The day was July 9 1987. The place was Dakar, Senegal. The participants – members of the then banned African National Congress and a group of 61 influential white Afrikaners. The mission – sketch a new, democratic future for South Africa. Amongst this delegation was a man who would become a giant in South African politics – Frederick Van Zyl Slabbert.
It is no wonder then, that South Africa was deeply saddened by the loss of one of her greatest sons.
But who was the man who is so fondly remembered by so many? Frederick Van Zyl Slabbert was born on 2 March 1940 in Pretoria. He lectured at University of Stellenbosch , Rhodes University ,the University of Cape Town and achieved his doctorate at 27. In 1973 he became professor of sociology at the University of the Witwatersrand.
Slabbert ventured into politics in 1974 and joined the Progressive party with Helen Suzman. This would mark his stand against apartheid. However, it soon became evident that this was not achieving his desired result and in 1986 he announced his resignation from both parliament and his party on the grounds that parliament “had become irrelevant to the future of South Africa”.
A year later, he became director of policy and planning for the Institute for a Democratic South Africa and led the delegation to Senegal, as described above, leading to the white government of the day denouncing Slabbert's group as traitors.
In the new South Africa, Frederick Van Zyl Slabbert continued to contribute to finding common ground amongst South Africans and remained committed to identifying a joint future for all until his death on 14 May 2010.
The blogosphere was abuzz with news of his death. It soon became clear that many South Africans realized that a huge debt was owed to the man known as “Van”.
The Daily Maverick describes him thus:
It is a measure of Van Zyl Slabbert’s importance and influence that he helped lead the country’s great change, exposed and out in the open. Teddy Roosevelt would certainly have said of him he was “the man in the arena”.
South African politicians don’t agree on too much, but on the death of Frederick Van Zyl Slabbert, the views were largely unanimous. President Zuma said,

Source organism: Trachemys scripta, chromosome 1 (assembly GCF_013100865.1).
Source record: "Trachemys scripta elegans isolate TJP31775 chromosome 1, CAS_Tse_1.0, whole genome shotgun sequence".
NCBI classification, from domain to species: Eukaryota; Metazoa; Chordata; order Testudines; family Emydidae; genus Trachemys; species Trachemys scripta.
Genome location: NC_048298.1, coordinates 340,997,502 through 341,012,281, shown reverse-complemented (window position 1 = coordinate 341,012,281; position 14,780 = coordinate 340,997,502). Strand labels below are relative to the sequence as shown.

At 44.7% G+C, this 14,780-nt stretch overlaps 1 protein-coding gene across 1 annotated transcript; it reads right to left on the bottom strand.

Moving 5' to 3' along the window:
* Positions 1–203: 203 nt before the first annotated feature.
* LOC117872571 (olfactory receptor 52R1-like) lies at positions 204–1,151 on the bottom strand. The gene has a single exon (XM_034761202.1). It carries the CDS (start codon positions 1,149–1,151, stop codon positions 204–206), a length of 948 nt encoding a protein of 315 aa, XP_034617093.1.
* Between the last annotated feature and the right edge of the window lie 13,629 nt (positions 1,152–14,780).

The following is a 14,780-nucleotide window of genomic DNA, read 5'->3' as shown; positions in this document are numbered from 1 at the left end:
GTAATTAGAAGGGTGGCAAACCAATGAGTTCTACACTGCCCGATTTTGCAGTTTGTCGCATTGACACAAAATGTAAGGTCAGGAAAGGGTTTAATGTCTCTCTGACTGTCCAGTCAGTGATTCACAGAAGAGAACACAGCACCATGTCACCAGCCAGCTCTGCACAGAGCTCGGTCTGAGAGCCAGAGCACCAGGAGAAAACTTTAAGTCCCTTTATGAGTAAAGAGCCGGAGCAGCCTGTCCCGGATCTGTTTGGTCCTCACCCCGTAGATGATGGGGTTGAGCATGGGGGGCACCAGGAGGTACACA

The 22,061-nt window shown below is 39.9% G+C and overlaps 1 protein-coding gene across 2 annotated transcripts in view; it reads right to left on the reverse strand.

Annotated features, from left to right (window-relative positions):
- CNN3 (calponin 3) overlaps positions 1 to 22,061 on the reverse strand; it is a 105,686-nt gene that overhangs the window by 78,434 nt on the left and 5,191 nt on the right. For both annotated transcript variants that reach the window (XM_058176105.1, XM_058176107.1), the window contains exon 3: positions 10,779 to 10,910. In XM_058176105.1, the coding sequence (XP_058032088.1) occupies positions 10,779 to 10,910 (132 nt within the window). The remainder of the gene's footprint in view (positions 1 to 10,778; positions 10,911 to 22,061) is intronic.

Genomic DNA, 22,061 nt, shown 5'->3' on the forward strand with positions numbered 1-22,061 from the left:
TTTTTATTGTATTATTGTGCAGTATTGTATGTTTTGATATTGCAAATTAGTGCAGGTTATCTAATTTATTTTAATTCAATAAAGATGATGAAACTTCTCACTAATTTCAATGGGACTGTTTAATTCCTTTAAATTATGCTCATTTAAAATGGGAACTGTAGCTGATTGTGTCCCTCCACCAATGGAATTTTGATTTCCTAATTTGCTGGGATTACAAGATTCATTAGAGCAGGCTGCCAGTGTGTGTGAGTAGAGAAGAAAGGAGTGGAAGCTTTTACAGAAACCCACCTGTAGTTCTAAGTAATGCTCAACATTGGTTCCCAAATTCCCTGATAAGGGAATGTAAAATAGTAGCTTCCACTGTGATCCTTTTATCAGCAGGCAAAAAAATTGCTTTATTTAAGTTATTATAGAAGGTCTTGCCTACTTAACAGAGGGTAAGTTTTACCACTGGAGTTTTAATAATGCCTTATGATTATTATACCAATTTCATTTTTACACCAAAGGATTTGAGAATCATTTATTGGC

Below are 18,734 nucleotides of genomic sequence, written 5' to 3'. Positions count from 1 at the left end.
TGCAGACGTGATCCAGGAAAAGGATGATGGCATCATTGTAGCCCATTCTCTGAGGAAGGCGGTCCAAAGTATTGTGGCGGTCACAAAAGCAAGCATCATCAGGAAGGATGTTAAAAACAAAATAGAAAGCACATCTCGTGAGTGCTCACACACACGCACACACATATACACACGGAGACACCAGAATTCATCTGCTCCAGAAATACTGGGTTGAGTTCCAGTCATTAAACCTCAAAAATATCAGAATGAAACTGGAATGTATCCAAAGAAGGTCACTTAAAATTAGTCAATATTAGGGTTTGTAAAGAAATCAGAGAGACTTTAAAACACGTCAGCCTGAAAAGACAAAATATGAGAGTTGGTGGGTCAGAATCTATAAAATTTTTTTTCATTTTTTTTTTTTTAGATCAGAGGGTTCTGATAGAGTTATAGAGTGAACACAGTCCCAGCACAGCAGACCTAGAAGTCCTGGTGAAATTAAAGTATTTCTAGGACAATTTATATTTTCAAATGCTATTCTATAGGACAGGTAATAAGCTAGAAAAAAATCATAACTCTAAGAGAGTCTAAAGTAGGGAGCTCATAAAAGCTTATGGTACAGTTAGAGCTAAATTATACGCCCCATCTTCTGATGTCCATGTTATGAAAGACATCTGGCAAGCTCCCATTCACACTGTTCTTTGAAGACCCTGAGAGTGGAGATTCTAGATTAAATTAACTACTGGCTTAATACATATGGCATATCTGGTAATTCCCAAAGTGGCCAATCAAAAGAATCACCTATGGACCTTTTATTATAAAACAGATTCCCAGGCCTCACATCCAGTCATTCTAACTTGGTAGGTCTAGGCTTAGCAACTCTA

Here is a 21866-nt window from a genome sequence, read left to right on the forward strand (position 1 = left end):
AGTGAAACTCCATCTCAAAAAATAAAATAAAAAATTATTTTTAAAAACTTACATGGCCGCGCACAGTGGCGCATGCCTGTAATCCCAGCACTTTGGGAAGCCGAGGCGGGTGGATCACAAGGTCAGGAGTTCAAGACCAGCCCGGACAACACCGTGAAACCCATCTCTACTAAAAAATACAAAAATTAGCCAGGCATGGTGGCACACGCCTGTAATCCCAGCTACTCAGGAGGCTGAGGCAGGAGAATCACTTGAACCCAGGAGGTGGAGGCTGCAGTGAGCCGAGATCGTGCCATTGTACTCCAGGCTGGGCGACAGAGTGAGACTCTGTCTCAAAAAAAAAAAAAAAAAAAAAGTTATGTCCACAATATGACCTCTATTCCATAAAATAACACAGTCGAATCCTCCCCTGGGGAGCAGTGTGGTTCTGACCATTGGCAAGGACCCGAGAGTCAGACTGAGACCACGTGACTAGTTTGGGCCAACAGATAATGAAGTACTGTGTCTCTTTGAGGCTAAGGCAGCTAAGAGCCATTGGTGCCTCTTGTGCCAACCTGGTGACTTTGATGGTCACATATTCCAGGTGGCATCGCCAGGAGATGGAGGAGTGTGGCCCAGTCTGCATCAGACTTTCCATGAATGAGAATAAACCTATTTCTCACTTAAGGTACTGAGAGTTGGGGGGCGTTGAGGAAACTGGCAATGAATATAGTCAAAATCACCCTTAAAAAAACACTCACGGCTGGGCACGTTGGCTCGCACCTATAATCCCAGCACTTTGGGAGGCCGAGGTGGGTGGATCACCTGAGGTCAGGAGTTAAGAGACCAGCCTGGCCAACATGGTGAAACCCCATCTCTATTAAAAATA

His visionary leadership lives on in our efforts to build and strengthen democracy. He will be remembered as a principled and patriotic South African, who served his country diligently.
OFM reported similar sentiments attributed to the Freedom Front Plus, a political party largely representative of the Afrikaner community and Former President FW de Klerk:
Die leier van die Vryheidsfront-Plus, Pieter Mulder, sê Slabbert was altyd eerlik en het ‘n integriteit getoon wat vandag volgens hom nie meer bestaan nie. Oudpresident FW de Klerk het hom geloof as een van die mees uitsonderlike en briljante persoonlikhede op Suid-Afrika se politieke toneel.
The Democratic Alliance said:
As a politician, academic and businessman, he lived his life in devotion to improving his country. His leading role in opposing apartheid and facilitating South Africa's transition to democracy is testimony to his enduring contribution to the country he loved.
Tributes similarly flowed on Twitter. Anneroselt tweeted that Slabbert
was an awesome man who will always be rembered (sic)
John Clark stated that,
South Africa is the poorer for the loss of your intellect and humanity.
And perhaps the most poignant of all was from Tinus le Roux who tweeted:
Stil broers. Daar gaan ‘n groot man verby.
It is clear that South Africans owe a huge debt of gratitude to Dr Frederick Van Zyl Slabbert. His legacy will be remembered and celebrated in South Africa for years to come. It is also clear that his beliefs still hold true in present day South Africa. He once said:
When I look towards the future, I am fearful of the long darkness that may await us all. I am saddened by the human potential we have squandered. But we here in South Africa have problems to solve for which the rest of the world has found no solutions. That in itself is a great challenge.